Sisters of St. Joseph of CarondeletOctober 20, 2019

Earth Concerns News

Pope Francis: Good News for the Whole Earth Community by Sister Linda Neil, CSJ

In my new ministry at St. Joseph,s Church in Schenectady, I have been able to visit in the last four months a good number of churches, both Protestant and Catholic. I have the habit of checking out trash bins. Call it an illness or call it being aware, this is something I do with religious regularity. Most of the time, I am so disappointed at what I see there--plastic, paper, cardboard--are all items that could be recycled. I think, "Wow! This church really doesn't have a recycling program!" Now I say that sentence because a program means that members of the church community have been educated about how and what the church recycles; recycling is a value and a priority. That is very different from just a few souls working at the recycling. Often, when I am cleaning up after a meeting, I will ask, "Where can I put this?" referring to an item that may be recycled or reused. Many times the response is, "Just throw it away." And, of course, there is the coffee/tea/refreshment event, replete with throw-away items. Now I realize that this thought might sound very judgmental; there may be extenuating circumstances. However, I think also about our Chapter Call for Communion within the Earth Community and ask the question: "How does this decision/action impact the Earth Community?" The reality is that these "small" decisions, made by thousands of faith-based communities, have a huge impact!

Of course, there are parishes and religious institutions that are very Earth conscious and whose members are doing amazing things for sustainability. Last month, Mary Lou Dolan wrote about what The College of Saint Rose is doing, and Shaker Pointe is celebrating its LEED certification! As Catholics, we have a social teaching that impels us to care for creation. This teaching can help us to be more aware and to maximize our impact for the good of the Earth Community. The good news is that this social teaching is being championed by Pope Francis!

In his homily for the feast of St. Joseph, the Holy Father mentioned four times that his expectation is for the Church to be a protector of Creation. "Let us protect Christ in our lives, so that we can protect others, protect creation. That means protecting all creation, the beauty of the created world, as the Book of Genesis tells us and as St. Francis of Assisi showed us. It means respecting each of God's creatures and respecting the environment in which we live." (quoted from America magazine, April 8-15, 2013). Pope Francis has a balance that is so incredible! In this one statement, he connects the power and passion of our own spirituality with the mission of the Church to care for the whole community of life. Pope Francis inextricably connects the human with Creation: we cannot truly care for one and not the other. There is no hope for healthy, productive humans on a sick, convulsing planet.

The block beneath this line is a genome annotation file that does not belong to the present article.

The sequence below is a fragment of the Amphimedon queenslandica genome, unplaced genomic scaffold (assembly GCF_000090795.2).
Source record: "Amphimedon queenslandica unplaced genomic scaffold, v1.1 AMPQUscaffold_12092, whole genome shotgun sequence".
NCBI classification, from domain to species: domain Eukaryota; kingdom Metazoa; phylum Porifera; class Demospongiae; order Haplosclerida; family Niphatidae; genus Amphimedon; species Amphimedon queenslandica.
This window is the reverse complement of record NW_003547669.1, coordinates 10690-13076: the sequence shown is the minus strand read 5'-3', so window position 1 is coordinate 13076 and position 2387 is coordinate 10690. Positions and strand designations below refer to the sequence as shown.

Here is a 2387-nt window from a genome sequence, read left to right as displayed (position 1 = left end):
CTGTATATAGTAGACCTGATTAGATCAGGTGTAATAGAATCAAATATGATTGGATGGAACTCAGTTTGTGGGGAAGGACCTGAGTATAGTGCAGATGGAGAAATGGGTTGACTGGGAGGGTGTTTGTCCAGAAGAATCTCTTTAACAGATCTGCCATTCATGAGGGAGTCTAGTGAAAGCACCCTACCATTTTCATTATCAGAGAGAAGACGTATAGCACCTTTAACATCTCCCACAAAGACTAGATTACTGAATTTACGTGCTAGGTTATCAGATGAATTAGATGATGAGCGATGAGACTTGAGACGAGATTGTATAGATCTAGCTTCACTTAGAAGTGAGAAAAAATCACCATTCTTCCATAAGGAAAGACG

Pope Francis continues in this same homily, "Please, I would like to ask all those with positions of responsibility in economic, political and social life, and all men and women of good will: Let us be protectors of God's creation, protectors of God's plan inscribed in nature, protectors of one another and of the environment." The "job" of caring for the web of life doesn't fall to a few. The task to conserve and preserve the environment is not the responsibility of environmentalists; the job belongs to all of us. The pope points out that we learn this from Nature herself, the first book of God's word to us.

In his talk on June 5, 2013, World Environment Day, Pope Francis reflected on the Creation account in Genesis: "And the question comes to my mind: What does cultivating and caring for the earth mean? Are we truly cultivating and caring for creation, or are we exploiting and neglecting it? The verb "to cultivate" reminds me of the care that the farmer has for his land, so that it will bear fruit, and it is shared: How much attention, passion and dedication! Cultivating and caring for creation is God's indication given to each one of us not only at the beginning of history; it is part of His project; it means nurturing the world with responsibility and transforming it into a garden, a habitable place for everyone."

These are excellent questions on which to reflect. What does it mean to care for Earth, in the words of our chapter call, "[to take] informed action for justice for the whole Earth community"?

In the same talk, Pope Francis has much to say about our "culture of waste," a culture which wastes the gifts of creation, the gifts of the human person and, most especially, the gift of food while so many persons starve. How do I, how do we contribute to the culture of waste? (quotes taken from The World Catholic Report, June 5, 2014) These are questions that we will consider together at our forums and for assembly.

Pope Francis also connects care for creation with peace, the great desire of all of us. In his Urbi et Orbi message on Easter Sunday, he said, "Peace to the whole world, torn apart by violence linked to drug trafficking and by the iniquitous exploitation of natural resources! Peace to this our Earth! May the risen Jesus bring comfort to the victims of natural disasters and make us responsible guardians of creation!"

The pope's message on the environment, his desire for us to re-examine our treatment of the Earth Community and his call to return to "the attitude of wonder, contemplation, listening to creation" are, indeed, Good News for us to celebrate!